A Department of Justice official pushed for two legislative proposals that would reduce the number of American prisoners in a country that houses more inmates than any other nation.
While speaking to the National District Attorneys Association last week, Assistant Attorney General Lanny Breuer advocated for increasing the amount of time of time off prisoners earn for good behavior.
Currently "good time" rules allow inmates to shave 47 days from their sentence each year. Breuer called for upping that allowance to 54 days a year, a proposal highlighted by the American Civil Liberties Union.
Breuer also made a pitch to allow prisoners who complete programs proven to reduce recidivism to get up to 60 days per year of credit toward completion of their sentences.
With 2.3 million Americans incarcerated at the end of 2011, shortening prison sentences is a way for the government to save money, he said.
"We are living in an austere fiscal environment – one that demands that we do more with less," Breuer said. "That demand – at the federal level, as well as in the states and at the local level – remains pressing. And it shows no sign of lifting in the near future. Today’s fiscal austerity presents significant challenges for law enforcement."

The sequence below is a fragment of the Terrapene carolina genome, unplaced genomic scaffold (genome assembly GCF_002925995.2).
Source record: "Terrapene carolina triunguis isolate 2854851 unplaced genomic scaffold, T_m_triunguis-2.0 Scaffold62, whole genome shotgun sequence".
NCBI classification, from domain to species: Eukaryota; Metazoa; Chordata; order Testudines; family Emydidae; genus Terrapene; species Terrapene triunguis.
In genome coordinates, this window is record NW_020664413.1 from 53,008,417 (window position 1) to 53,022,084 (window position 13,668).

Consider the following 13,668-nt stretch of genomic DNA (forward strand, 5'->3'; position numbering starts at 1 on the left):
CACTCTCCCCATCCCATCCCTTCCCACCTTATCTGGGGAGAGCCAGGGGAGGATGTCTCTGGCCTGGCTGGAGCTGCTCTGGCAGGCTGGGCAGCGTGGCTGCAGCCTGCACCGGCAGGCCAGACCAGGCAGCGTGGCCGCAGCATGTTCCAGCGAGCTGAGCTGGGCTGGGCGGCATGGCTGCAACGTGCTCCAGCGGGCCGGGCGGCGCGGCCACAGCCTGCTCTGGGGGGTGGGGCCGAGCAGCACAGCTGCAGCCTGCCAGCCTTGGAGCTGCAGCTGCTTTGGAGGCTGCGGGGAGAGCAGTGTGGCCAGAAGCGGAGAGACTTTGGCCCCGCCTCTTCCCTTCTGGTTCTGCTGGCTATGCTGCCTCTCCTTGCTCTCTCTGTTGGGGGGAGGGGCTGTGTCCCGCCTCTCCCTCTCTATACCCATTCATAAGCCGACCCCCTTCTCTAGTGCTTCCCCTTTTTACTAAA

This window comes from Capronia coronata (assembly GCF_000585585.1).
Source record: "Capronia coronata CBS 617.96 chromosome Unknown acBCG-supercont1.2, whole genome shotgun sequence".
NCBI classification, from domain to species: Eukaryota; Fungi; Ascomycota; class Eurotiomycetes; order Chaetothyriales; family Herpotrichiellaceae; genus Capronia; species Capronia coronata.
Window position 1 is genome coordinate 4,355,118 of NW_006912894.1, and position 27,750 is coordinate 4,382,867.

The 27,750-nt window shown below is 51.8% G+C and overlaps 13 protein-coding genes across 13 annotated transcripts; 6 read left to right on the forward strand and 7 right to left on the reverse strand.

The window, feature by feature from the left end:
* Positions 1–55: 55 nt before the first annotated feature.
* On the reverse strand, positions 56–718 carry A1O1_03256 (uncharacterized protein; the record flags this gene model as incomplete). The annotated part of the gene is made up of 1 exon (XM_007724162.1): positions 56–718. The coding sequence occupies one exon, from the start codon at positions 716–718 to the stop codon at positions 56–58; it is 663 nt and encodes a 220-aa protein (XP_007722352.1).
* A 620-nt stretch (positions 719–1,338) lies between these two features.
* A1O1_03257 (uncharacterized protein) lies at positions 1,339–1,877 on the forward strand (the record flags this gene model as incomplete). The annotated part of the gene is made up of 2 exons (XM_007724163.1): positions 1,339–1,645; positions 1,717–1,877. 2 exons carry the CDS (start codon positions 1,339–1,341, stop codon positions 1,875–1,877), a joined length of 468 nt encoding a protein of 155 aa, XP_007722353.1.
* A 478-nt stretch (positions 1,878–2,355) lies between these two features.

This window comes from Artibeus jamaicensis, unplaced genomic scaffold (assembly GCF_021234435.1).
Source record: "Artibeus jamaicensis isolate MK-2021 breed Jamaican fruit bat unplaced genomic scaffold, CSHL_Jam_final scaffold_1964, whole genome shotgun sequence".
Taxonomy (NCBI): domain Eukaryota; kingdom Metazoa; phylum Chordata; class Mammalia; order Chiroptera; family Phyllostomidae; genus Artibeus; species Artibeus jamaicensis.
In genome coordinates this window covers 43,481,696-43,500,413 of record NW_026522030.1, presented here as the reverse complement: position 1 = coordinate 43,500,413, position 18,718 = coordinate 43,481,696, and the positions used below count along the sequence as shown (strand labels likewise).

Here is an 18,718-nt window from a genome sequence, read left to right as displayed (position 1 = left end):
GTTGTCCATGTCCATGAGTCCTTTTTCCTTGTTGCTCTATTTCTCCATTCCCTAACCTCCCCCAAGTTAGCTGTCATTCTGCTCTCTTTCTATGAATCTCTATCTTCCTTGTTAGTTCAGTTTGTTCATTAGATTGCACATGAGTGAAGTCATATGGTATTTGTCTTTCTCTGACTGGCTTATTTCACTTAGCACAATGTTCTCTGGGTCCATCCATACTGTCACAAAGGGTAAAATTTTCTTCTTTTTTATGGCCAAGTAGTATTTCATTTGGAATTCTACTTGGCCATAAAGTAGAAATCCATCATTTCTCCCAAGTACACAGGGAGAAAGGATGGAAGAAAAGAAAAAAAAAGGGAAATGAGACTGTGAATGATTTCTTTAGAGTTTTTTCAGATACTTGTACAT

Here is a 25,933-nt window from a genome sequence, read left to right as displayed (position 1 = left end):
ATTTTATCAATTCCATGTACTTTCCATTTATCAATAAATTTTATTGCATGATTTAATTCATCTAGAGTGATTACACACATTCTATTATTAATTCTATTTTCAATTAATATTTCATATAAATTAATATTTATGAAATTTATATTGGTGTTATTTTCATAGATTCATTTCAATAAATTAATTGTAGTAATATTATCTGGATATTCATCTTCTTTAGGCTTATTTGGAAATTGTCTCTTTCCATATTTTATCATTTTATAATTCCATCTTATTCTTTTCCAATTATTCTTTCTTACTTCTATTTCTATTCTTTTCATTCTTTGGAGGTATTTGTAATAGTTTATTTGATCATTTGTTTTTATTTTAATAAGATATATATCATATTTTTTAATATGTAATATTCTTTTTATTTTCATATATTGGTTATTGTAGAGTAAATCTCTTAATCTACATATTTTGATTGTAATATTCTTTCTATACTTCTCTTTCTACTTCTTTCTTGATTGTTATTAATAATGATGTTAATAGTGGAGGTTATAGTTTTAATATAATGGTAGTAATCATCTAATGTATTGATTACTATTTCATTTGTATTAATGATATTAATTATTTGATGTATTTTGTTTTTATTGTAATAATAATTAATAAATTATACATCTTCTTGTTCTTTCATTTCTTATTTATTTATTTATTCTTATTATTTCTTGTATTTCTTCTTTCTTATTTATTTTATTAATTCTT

Breuer also said that, while prisons are important for public safety, they are just one piece of the puzzle.
"They must be safe and secure, and we must maintain our capacity to imprison those who commit crimes," he said. "But, we must also recognize that a criminal justice system that spends disproportionately on prisons – at the expense of policing, prosecutions and recidivism-reducing programs – is unlikely to be maximizing public safety."
The speech comes in the wake of several states making efforts to limit the number of prisoners under their care. These steps are often taken with fiscal austerity in mind.
As a country, we have made enormous gains fighting violent crime over the past 20 years – unprecedented gains," Breuer said. "But, in an era of declining public safety budgets, we are forced to come up with new solutions to the existing crime problem. That is a challenge we will all face in the years ahead."
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